From 6 April 2024, the headline rate of NIC will fall from 10% to 8% for employees, and from 9% to 6% for the self-employed. The government will also consult on how it will abolish Class 2 NIC.

At the Spring Budget 2024, the Chancellor announced cuts to the rates of national insurance contributions (NIC) for employees and the self-employed for the second time in less than four months.  

Up to 5 January 2024, employees paid class 1 NIC at the rate of 12% on earnings between £12,570 and £50,270. This fell to 10% from 6 January 2024 and will fall to 8% from 6 April 2024.

Taken together, the two cuts in the rate give a maximum annual saving of £1,508 for the employee, before taking into account the impact of frozen thresholds. However, delivering this change in such a short timescale may be challenging for HMRC and payroll providers. Legislation to enact the change is expected to be introduced in the next few days.   

For the self-employed, the rate of class 4 NIC is reduced to 6% from 6 April 2024. Together with the reduction announced at Autumn Statement 2023, this is a cut of 3 percentage points on the 2023/24 rate of 9%.

It also follows the Autumn Statement announcement that most self-employed people will not need to pay class 2 NIC for 2024/25 and subsequent tax years. The government has announced that it will consult on how it will deliver class 2 NIC abolition later this year. 

In his speech, the Chancellor expressed his long-term ambition to reduce the impact of the double taxation imposed by NIC and income tax.  

ICAEW’s Tax Faculty repeats the comments it made at the Autumn Statement 2023: although these cuts, made as part of the Chancellor’s plan to make work pay, are welcome for employees and the self-employed, this measure will do little to reduce the incentive to hire workers off payroll, as the rate of employer’s NIC remains the same. The cost of employer’s class 1 secondary NIC at a rate of 13.8% will continue to provide an incentive for workers to be treated as not employed, whether hired directly or via an intermediary, such as a personal service company, under the off-payroll working rules.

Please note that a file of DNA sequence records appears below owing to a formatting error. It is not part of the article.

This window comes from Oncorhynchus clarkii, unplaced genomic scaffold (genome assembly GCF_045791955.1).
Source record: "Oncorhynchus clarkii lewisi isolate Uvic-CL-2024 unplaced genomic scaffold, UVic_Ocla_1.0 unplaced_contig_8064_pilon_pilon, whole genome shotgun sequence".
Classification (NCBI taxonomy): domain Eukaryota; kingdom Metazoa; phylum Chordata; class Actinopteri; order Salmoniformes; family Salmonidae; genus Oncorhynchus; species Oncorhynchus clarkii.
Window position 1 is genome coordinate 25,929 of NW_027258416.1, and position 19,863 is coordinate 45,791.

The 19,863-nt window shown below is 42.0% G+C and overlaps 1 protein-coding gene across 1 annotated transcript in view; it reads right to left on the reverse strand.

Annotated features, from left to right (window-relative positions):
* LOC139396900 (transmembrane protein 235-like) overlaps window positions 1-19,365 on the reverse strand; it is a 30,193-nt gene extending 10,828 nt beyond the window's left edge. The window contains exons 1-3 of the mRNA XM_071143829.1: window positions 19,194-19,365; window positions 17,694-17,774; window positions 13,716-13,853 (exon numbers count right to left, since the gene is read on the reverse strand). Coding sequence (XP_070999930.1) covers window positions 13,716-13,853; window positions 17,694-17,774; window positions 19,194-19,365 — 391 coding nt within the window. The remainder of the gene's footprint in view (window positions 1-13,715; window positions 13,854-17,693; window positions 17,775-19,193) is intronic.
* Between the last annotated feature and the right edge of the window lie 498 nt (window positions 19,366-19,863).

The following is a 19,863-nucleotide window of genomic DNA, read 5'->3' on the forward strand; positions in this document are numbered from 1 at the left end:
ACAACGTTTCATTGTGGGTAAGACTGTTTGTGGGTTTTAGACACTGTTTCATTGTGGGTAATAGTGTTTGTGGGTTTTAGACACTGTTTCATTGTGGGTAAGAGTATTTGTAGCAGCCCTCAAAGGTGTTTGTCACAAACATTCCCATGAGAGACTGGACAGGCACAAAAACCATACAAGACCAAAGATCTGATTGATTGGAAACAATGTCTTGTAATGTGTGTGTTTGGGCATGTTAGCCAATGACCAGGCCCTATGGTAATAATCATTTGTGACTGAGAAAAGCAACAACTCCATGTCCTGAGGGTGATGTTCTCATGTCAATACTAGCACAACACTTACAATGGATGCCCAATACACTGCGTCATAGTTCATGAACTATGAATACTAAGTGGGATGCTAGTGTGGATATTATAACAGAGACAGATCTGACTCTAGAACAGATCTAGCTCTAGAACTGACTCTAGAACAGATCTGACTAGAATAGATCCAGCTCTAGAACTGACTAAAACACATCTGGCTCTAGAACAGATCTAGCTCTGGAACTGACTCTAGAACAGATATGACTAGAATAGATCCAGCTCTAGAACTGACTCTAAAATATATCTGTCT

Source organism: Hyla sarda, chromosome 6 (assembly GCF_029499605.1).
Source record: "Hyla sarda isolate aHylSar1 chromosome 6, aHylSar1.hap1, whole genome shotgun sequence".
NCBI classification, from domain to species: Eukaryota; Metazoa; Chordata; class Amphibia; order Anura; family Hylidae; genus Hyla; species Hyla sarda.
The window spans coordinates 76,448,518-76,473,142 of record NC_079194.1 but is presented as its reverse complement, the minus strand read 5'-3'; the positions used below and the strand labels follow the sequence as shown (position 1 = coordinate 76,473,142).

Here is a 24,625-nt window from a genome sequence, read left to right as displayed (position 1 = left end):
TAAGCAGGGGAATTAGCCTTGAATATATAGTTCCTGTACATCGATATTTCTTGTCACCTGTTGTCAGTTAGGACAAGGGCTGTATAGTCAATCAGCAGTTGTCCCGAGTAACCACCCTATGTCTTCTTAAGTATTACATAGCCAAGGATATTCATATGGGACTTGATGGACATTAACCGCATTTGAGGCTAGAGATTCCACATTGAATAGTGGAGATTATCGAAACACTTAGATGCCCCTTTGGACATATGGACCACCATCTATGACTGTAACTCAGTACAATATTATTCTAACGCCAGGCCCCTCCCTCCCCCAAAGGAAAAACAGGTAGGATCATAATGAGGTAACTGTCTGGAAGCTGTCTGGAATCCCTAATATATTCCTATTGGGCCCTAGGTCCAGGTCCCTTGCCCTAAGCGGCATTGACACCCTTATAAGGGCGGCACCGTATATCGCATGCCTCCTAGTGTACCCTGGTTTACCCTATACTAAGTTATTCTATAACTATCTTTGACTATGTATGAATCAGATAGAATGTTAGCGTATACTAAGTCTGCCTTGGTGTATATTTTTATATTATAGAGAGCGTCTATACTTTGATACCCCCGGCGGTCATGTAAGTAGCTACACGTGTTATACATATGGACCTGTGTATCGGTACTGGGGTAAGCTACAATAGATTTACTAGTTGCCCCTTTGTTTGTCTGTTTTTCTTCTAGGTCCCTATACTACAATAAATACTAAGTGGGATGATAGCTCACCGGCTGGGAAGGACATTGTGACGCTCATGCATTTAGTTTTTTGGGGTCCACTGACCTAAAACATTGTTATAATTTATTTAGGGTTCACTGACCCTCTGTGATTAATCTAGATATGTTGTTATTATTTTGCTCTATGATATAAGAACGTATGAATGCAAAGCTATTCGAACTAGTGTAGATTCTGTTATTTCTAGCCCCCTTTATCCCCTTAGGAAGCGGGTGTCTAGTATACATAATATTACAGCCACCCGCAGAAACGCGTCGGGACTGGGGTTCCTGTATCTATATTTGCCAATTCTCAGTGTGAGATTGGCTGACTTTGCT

The Tax Faculty has long believed that the problem of off-payroll working could be permanently resolved by ensuring that the same amount of tax and NIC is paid across all sources of income. The tax and NIC liability should not vary materially depending on employment status or type of engagement. 

Further reading:

Spring Budget 2024 – Overview of tax legislation and rates, sections 2.1 and 2.2.   

ICAEW Analysis of Budget 2024

ICAEW’s Tax Faculty is recognised internationally as a leading authority and source of expertise on taxation. The faculty is the voice of tax for ICAEW, responsible for all submissions to the tax authorities. Join the Faculty for expert guidance and support enabling you to provide the best advice on tax to your clients or business.


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